They take the fun out of being you

Identity thieves wreck lives and accounts more and more

Identity thieves wreck lives and accounts more and more

September 05, 2004|by KATE COLEMAN

Winter is slow in Ron Vitkun's line of work. Although he said he doesn't do a lot of buying over the Internet, the co-owner of Yogi Bear Jellystone Resort in Williamsport admitted to spending too much time at an online auction site in the off-season.

Last year his was the winning bid for a flat-screen computer monitor he had his eye on. He gave his credit-card number and sealed the deal.

He sent questions via e-mail, asking for shipping information, but he didn't get a response. Then he heard from another bidder who was concerned because he hadn't heard from the same seller.


Within 24 hours, Vitkun got an alert from the auction site telling him that the seller was not legitimate and that he should notify his credit card company at once.

Vitkun's identity had been stolen.

He is not alone. A 2003 survey found that as many as 10 million Americans were victims of some form of identity theft within the previous year, according to information on the Web site of the Federal Trade Commission at

Although the thief's approach was different, Danny Pelton of Warfordsburg, Pa., had a similar experience. The 30-year-old paramedic had money in an account offered by an online payment service affiliated with the online auction site he's used. Payments for items purchased can be made directly from the account. Pelton didn't have to write or mail a check. Very simple. Quick and easy.

Until ...

Somebody hacked into his personal e-mail account and blocked any messages from that online payment service, Pelton said. Those messages included notification that there was a problem.

You don't need a computer to have your identity stolen. Thieves can obtain your personal information in a variety of ways, including stealing your wallet, your mail, credit card statements, credit offers, new checks, tax information. Some complete a postal change of address form and have their victims' mail sent someplace else.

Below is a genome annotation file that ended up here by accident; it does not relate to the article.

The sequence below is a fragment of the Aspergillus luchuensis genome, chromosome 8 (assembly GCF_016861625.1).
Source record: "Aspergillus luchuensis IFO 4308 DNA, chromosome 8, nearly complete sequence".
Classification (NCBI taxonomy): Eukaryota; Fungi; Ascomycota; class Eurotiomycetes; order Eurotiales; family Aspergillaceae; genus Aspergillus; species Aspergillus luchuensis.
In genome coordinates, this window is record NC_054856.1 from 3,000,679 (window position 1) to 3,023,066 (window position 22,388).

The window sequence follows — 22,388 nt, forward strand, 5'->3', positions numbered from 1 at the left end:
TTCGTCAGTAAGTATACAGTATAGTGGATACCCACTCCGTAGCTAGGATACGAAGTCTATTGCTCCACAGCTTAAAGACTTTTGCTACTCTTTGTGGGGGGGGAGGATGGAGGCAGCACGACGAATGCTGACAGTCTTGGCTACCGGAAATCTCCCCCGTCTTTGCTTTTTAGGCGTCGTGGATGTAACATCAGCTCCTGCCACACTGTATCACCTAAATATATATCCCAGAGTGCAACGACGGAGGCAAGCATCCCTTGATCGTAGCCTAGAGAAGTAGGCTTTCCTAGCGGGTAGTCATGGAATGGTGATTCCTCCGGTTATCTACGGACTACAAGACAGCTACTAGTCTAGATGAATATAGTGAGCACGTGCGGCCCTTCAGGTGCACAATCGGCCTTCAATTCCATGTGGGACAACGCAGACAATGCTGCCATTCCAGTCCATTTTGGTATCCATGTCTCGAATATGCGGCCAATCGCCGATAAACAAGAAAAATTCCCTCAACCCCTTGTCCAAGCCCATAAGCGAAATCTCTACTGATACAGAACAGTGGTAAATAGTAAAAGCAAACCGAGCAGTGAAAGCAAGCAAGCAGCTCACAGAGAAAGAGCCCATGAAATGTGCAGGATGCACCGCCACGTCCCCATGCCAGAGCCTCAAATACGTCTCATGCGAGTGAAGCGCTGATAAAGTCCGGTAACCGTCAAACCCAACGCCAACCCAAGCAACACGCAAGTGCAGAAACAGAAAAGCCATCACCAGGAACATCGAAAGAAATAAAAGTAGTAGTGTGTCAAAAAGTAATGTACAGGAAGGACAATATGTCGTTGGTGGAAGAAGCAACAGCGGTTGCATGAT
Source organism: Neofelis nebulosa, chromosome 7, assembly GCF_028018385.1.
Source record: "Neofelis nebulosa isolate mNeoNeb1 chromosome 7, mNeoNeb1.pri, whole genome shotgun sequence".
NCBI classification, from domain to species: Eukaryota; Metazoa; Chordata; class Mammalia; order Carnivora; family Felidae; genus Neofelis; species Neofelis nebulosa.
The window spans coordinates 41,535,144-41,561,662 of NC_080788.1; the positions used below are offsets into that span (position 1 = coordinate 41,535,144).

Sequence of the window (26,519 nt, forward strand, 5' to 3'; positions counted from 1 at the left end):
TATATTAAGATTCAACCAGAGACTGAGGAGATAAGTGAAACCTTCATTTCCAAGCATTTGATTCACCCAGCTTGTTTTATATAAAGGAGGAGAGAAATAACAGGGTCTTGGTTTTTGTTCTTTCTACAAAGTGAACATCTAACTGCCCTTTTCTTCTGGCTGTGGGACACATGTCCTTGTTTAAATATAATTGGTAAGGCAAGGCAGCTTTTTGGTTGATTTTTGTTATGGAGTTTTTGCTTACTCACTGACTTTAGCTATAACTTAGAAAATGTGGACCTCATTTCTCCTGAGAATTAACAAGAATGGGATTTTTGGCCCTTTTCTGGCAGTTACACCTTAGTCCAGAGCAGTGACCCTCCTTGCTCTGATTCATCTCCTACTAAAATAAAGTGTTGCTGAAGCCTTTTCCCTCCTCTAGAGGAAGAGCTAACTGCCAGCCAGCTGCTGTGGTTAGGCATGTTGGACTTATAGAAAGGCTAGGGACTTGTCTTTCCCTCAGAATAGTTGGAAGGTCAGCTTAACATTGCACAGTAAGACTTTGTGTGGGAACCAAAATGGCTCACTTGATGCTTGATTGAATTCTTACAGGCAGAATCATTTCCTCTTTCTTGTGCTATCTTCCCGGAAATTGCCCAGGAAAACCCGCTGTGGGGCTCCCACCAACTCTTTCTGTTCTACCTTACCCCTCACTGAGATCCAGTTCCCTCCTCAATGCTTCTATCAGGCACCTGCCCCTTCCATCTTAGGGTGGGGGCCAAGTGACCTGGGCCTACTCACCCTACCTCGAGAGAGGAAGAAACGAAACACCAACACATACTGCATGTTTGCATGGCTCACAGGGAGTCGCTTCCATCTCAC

They may fish for your personal information by sending you totally authentic-looking communications from a company you've done business with.

"It's terrible that you have to worry about it," Vitkun said.

Christina Sandeen, director of Fraud Early Warning at Citicorp Credit Services Inc. in Hagerstown, agreed.

But it's a fact of 21st-century life.

The best protection against identity theft is to be really diligent about your personal information, she said.

If you think you are a victim of identity theft, the Federal Trade Commission recommends the following:

· Have a fraud alert placed on your credit file by contacting any one of the three major credit bureaus. The alert requests that creditors contact you before opening any new accounts or making changes to existing accounts.

· Close accounts you know or believe have been affected. Use the ID Theft Affidavit when disputing new unauthorized accounts. A printable form is available online at

· File a police report. Get a copy of the report to submit to your creditors and others that may require proof of the crime.

· File a complaint with the Federal Trade Commission, which maintains a database of identity theft cases used by law enforcement agencies for investigations. For information, call 1-877-FTC-HELP (382-4357) or go to on the Web.

Compared to many who have lost lots of money and hours and hours - even months or years - trying to clean up the mess caused by identity thieves - Danny Pelton and Ron Vitkun got off easy.

They've made some changes in how they handle online transactions.

Pelton switched to money orders for online purchases. They're a bit more cumbersome than an automatic electronic funds transfer, but he figures it's safer.

Vitkun and his wife opened a separate credit card account with a low limit and use it only for online transactions.

"I used to be a trusting person," Pelton said. Now the thought that someone could hijack his finances always is in the back of his mind.

If you go ...

"How to Avoid Being a Victim"

Credit card and identity theft seminar, including breakfast buffet

Presented by SCORE, Counselors to America's Small Business, with Maryland Better Business Bureau and Maryland Retailers Association

7:30 to 9:30 a.m. Tuesday, Sept. 14

Four Points Sheraton

1910 Dual Highway


$25 in advance, $30 at door

For information and registration, call 301-739-2015, ext. 103, or go to on the Web.

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